At the new workplace where I work, in the past, the main project was split in two branches, because different customers began to have very different requirements. A pretty common scenario I guess.

Now, I'am not a developer but a sysadmin, and not an expert of git, but I was wondering if in these cases usually is the correct approach to use branches, because in my understanding a fork would be more adapt.

What the CTO is asking me to do, is to migrate this branch, into a new git repository. But he also says that he wants to still be able to perform comparisons between commits, therefore (in eclipse + egit) to right-click on workspace > team > show in history > select the commits he wants to compare > click on compare to each other. I believe that these requirements conflict to each other, so my main question is: is it possible to compare commits of different git repositories?

My second question is, if a project with the same core that starts to require different features, should be branched forked or moved to a new repository?

Hope my question is not too broad


There is no concept called fork in Git. Git hosting services, such as Github or Gitlab, provide such a feature. As far as Git is concerned, a fork is essentially just a branch. And also, every clone of a repository - even local repositories - are essentially forks.

To split up your repository into two repositories that have a fork relationship, first just create a clone of the repository. And then delete branches in both repositories that refer to commits of the now-other-repository.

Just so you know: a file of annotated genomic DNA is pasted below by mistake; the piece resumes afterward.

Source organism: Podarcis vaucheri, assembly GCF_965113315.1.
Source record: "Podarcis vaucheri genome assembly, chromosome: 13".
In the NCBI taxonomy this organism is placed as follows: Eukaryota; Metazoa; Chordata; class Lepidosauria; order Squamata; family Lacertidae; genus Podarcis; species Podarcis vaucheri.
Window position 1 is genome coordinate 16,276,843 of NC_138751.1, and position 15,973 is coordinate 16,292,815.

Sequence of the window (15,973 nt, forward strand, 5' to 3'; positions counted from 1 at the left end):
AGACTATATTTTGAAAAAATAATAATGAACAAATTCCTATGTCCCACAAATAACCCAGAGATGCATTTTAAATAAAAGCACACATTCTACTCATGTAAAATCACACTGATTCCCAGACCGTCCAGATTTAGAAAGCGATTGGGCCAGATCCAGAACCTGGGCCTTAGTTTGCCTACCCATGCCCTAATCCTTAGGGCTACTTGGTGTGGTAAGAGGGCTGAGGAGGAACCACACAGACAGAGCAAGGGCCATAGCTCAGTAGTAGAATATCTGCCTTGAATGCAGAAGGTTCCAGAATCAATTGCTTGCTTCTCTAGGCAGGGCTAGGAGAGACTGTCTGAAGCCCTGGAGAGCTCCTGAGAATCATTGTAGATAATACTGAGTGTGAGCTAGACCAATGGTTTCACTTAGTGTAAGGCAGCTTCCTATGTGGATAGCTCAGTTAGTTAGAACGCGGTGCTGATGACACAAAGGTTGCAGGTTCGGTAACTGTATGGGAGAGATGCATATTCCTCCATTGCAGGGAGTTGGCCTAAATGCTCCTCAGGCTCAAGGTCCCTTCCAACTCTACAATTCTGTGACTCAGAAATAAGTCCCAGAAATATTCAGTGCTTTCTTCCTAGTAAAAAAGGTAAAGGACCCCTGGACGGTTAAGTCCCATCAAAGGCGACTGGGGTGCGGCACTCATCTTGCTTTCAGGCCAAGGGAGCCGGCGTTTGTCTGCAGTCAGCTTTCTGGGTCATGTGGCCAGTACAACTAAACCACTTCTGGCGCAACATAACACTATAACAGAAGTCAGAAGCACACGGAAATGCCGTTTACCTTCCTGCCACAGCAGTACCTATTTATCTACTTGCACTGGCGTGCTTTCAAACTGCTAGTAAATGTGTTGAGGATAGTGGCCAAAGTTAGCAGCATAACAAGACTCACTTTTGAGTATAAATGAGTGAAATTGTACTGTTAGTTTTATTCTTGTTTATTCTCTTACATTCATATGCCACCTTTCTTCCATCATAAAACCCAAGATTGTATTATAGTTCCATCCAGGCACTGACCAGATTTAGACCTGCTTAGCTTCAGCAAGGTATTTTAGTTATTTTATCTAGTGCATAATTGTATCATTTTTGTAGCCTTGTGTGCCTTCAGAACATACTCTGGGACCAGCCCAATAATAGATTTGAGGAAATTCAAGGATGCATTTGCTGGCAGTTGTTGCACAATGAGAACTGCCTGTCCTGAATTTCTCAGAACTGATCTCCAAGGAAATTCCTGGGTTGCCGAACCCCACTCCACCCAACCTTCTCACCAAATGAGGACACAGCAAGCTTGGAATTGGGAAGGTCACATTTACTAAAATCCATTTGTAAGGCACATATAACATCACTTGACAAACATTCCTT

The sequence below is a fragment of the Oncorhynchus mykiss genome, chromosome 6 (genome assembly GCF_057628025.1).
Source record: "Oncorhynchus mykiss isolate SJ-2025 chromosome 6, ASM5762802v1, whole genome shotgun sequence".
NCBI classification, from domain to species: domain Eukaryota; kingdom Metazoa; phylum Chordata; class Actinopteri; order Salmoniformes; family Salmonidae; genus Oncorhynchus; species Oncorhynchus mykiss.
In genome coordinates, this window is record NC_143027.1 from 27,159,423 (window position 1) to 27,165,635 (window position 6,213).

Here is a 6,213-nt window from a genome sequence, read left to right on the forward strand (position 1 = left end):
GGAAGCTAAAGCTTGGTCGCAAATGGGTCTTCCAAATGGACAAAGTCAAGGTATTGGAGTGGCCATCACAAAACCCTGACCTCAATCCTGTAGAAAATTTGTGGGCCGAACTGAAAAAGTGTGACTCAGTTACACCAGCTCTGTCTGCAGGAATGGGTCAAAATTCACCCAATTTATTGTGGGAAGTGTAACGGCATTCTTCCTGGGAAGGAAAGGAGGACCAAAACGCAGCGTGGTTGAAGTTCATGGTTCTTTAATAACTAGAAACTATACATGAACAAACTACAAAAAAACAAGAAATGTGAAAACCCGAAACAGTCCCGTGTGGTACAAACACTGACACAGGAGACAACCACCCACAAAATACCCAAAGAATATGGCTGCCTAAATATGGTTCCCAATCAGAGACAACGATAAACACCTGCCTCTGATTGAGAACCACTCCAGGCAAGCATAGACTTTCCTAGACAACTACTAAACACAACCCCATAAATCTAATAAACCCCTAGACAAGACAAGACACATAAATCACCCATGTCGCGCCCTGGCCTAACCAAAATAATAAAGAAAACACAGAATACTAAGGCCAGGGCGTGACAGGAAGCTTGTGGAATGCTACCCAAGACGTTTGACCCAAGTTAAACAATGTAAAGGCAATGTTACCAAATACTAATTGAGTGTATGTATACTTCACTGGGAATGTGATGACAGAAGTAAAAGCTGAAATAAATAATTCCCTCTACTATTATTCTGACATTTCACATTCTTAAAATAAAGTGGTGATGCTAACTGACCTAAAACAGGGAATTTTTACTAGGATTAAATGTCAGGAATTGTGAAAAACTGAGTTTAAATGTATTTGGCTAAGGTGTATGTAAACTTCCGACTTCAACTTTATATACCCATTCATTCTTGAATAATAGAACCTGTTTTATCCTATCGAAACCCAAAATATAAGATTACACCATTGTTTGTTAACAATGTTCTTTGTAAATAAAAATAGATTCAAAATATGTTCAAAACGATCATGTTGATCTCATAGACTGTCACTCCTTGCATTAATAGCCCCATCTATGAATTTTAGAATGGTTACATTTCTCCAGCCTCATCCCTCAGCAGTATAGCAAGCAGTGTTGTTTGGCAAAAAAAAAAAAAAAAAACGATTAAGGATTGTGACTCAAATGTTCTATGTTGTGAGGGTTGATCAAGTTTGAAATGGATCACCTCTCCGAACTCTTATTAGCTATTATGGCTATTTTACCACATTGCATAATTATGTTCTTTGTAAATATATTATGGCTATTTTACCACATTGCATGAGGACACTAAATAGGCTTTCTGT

The usual approach to compare forks is to add a remote to the other remote. This is possible in your case too, since you have common commits in both repositories, before the forking-point. More on remotes here: What is "git remote add ..." and "git push origin master"?

  • 1.Thank you for your precious answer, I believe that by saying "are essentially forks" in the last part of first paragraph you meant "are essentially branches" : ) 2.Could you please explain better: add a remote to the other remote? should I add a remote on each repository, each one pointing to the other repo? the remote should be of push type, or fetch type? I think fetch type, but just to be sure – lese Nov 20 '18 at 12:59
  • @lese You're right indeed, what I meant to say is that there is little difference between the terms fork and branch, as far as Git is concerned. You got that right, let's say you're on old_repo and want to compare/view commits of fork_repo, so you add a remote to fork_repo. As long as you only need read access on the fork_repo, a fetch type remote would be fine. – alfunx Nov 20 '18 at 14:38

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